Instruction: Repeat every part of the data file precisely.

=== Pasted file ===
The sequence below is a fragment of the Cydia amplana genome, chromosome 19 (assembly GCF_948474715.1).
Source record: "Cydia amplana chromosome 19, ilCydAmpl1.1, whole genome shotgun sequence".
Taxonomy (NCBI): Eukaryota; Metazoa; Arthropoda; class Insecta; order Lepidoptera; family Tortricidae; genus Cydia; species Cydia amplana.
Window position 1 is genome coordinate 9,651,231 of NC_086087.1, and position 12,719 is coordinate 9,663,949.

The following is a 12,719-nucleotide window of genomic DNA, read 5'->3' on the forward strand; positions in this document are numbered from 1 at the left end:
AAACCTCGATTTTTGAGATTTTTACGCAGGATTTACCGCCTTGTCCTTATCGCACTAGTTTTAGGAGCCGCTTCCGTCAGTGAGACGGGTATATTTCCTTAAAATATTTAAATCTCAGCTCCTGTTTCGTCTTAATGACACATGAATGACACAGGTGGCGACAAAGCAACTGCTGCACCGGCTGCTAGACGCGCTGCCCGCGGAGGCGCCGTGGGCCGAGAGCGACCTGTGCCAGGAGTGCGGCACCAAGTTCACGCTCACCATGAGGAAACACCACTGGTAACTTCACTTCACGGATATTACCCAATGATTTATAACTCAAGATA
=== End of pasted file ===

The sequence below is a fragment of the Cydia amplana genome, chromosome 19 (assembly GCF_948474715.1).
Source record: "Cydia amplana chromosome 19, ilCydAmpl1.1, whole genome shotgun sequence".
Taxonomy (NCBI): Eukaryota; Metazoa; Arthropoda; class Insecta; order Lepidoptera; family Tortricidae; genus Cydia; species Cydia amplana.
Window position 1 is genome coordinate 9,651,231 of NC_086087.1, and position 12,719 is coordinate 9,663,949.

The following is a 12,719-nucleotide window of genomic DNA, read 5'->3' on the forward strand; positions in this document are numbered from 1 at the left end:
AAACCTCGATTTTTGAGATTTTTACGCAGGATTTACCGCCTTGTCCTTATCGCACTAGTTTTAGGAGCCGCTTCCGTCAGTGAGACGGGTATATTTCCTTAAAATATTTAAATCTCAGCTCCTGTTTCGTCTTAATGACACATGAATGACACAGGTGGCGACAAAGCAACTGCTGCACCGGCTGCTAGACGCGCTGCCCGCGGAGGCGCCGTGGGCCGAGAGCGACCTGTGCCAGGAGTGCGGCACCAAGTTCACGCTCACCATGAGGAAACACCACTGGTAACTTCACTTCACGGATATTACCCAATGATTTATAACTCAAGATA